Secondly, Pepsi is starting to get serious about reducing its share count again. From 2008 to 2010, Pepsi was actually diluting its shareholders rather than using a buyback program to actually reduce the share count. More specifically, the share count of 1.553 billion in 2008 increased to 1.565 billion in 2009, and then increased yet again to 1.581 billion in 2010. Since then, Pepsi has been reducing its share count by a little over 20 million shares per year, indicating that Pepsi's current buyback program will add 1.5% annually to the earnings per share figure.
On the core metrics front, Pepsi is humming along nicely. Operating margins come in at 19.5% (the best year in the past five), the net profit margin is holding steady at 10.5% (which has generally remained constant in the past five years), and the returns on shareholder equity remain in line with historic norms at 27.5% (slightly worse than last year, but in line with its five-year performance). Additionally, Pepsi has begun a $5 billion cost savings program, with management indicating that all the money from cost cuts will go directly to buybacks and dividends once realized. And, of course, Pepsi has increased its cash on hand from $6 billion in 2012 to over $9 billion today.
The bogeyman with Pepsi is that people are concerned that carbonated beverages will be on the decline in the coming years, weakening the broad appeal of the Pepsi-Cola brands and making long-term growth difficult. I don't buy into that conventional wisdom. That kind of analysis regards Pepsi as only a North American soda manufacturer, without realizing that a quarter of PepsiCo's overall profits come from Pepsi-Cola's international arm, and 40% of PepsiCo's profits come from the Frito-Lay division. Furthermore, a 2% or so annual decline in Pepsi is not a significant issue when you have Gatorade and Aquafina there to pick up the slack, as well as international beverages and a snacking division that dwarf the long-term performance of the Pepsi brand in North America.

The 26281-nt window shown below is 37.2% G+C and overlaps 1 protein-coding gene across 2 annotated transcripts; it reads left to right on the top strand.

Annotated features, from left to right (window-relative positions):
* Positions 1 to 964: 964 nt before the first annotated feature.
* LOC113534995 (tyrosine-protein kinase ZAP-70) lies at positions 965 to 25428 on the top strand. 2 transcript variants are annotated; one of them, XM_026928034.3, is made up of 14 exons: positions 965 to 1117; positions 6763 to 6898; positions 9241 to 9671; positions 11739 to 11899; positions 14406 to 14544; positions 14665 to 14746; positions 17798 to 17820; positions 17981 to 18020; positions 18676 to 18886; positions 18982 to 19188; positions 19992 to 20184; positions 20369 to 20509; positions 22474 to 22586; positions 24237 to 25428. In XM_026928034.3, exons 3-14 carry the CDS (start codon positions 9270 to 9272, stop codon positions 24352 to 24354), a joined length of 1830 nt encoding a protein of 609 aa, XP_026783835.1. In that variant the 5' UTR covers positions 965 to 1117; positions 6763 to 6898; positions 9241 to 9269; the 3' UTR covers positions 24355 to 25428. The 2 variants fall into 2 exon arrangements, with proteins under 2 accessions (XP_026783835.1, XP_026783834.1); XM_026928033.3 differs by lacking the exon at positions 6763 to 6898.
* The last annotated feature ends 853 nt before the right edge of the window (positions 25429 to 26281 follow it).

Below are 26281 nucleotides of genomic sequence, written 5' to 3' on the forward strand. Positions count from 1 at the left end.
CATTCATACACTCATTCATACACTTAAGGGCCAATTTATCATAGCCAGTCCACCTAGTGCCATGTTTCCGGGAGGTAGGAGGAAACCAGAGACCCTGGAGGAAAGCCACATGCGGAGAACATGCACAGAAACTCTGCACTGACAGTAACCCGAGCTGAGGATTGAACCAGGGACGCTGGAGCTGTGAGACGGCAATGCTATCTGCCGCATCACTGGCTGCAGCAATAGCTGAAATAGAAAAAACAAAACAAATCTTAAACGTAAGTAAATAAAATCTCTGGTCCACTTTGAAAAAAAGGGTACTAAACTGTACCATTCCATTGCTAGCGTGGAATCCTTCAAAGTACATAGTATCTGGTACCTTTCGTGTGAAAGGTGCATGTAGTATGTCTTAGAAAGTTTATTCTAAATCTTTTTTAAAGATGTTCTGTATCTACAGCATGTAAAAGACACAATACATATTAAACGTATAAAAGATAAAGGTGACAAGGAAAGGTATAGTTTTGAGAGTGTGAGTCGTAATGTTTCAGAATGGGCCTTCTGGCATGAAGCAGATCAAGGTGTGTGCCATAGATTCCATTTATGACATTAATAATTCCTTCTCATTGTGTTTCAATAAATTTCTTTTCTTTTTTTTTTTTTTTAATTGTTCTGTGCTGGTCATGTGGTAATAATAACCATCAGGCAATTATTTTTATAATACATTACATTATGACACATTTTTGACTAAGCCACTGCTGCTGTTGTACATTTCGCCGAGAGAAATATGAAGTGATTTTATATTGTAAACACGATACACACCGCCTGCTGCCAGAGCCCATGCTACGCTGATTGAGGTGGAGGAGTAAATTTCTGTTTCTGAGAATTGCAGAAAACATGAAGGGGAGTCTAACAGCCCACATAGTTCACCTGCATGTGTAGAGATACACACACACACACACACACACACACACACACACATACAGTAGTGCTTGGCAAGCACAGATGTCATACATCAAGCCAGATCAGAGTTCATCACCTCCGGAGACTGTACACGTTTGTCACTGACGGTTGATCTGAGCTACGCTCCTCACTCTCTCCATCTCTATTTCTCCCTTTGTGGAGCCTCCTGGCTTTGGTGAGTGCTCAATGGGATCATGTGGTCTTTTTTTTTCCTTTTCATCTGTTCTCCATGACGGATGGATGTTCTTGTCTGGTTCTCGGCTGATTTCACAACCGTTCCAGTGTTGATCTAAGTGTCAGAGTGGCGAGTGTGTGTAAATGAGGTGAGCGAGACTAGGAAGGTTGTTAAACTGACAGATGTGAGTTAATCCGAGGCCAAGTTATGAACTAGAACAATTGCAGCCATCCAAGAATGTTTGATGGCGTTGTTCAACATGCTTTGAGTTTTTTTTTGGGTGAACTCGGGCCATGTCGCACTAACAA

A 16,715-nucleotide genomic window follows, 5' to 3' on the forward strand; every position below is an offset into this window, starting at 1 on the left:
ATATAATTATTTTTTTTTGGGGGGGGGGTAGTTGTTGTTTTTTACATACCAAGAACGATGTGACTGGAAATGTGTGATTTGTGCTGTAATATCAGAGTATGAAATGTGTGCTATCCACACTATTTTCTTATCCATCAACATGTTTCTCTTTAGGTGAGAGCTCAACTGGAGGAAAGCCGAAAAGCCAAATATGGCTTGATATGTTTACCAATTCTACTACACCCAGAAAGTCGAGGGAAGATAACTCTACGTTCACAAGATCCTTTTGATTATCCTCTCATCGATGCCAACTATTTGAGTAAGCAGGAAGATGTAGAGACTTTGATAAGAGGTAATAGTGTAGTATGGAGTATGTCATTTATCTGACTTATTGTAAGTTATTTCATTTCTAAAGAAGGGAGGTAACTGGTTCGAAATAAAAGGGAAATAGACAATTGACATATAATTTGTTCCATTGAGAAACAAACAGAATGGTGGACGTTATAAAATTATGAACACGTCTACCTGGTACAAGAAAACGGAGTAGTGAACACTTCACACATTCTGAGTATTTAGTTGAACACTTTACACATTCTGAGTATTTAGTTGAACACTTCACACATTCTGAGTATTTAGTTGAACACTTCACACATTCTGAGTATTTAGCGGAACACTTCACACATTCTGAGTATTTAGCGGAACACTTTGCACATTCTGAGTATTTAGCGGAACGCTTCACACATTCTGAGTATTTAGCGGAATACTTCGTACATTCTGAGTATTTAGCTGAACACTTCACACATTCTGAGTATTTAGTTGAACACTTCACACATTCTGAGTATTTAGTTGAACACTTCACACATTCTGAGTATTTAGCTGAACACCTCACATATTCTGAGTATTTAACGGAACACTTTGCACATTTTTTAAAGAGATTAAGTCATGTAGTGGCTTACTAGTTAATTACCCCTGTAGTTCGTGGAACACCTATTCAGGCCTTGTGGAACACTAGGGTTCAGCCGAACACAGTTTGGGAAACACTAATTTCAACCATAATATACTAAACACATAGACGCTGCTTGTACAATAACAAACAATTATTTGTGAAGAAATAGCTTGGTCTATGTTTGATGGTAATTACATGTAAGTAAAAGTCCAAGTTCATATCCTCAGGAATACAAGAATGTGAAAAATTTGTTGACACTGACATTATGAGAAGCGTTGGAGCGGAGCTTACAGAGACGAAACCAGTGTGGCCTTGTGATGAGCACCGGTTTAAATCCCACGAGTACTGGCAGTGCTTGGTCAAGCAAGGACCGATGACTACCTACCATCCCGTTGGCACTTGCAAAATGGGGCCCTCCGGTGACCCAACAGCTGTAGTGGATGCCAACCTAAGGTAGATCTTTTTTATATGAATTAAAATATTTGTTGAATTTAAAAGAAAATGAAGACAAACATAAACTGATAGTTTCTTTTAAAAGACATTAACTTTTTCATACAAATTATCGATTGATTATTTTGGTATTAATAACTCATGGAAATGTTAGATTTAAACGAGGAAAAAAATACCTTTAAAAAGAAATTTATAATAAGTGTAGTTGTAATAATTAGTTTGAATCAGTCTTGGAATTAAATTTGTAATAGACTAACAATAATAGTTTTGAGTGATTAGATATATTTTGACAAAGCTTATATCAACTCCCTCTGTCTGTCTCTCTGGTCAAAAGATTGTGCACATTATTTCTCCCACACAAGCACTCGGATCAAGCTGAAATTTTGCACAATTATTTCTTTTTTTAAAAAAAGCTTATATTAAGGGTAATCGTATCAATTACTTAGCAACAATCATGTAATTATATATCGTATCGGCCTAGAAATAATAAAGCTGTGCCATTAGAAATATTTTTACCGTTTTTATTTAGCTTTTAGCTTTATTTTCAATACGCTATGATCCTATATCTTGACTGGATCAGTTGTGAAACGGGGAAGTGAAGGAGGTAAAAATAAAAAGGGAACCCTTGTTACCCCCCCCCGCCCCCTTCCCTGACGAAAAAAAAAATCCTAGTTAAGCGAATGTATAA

I think a more appropriate, and accurate, take-home message for PepsiCo shareholders would be this: sales are starting to increase by 2-4% across the entire snack and beverage portfolio. Because PepsiCo is reducing its costs by $5 billion and achieving high international growth with the Frito-Lay division, it is reasonable that the sales growth will translate into 7%-8% core earnings growth. Furthermore, Pepsi is retiring 1.5% of its share count per year, which means that the actual earnings per share figure will increase by 8.5%-9.5% over the coming five to ten years. Given that Pepsi likely won't increase its payout ratio further because it has already increased thirteen percentage points over the past seven years, it seems likely that the long-term dividend growth rate will roughly mirror the 8.5%-9.5% earnings per share growth of the corporation. For those reasons, it seems plausible that Pepsi shareholders will collect dividends growing by around 9% in the coming five to ten year stretch.
Disclosure: The author has no positions in any stocks mentioned, and no plans to initiate any positions within the next 72 hours. The author wrote this article themselves, and it expresses their own opinions. The author is not receiving compensation for it (other than from Seeking Alpha). The author has no business relationship with any company whose stock is mentioned in this article.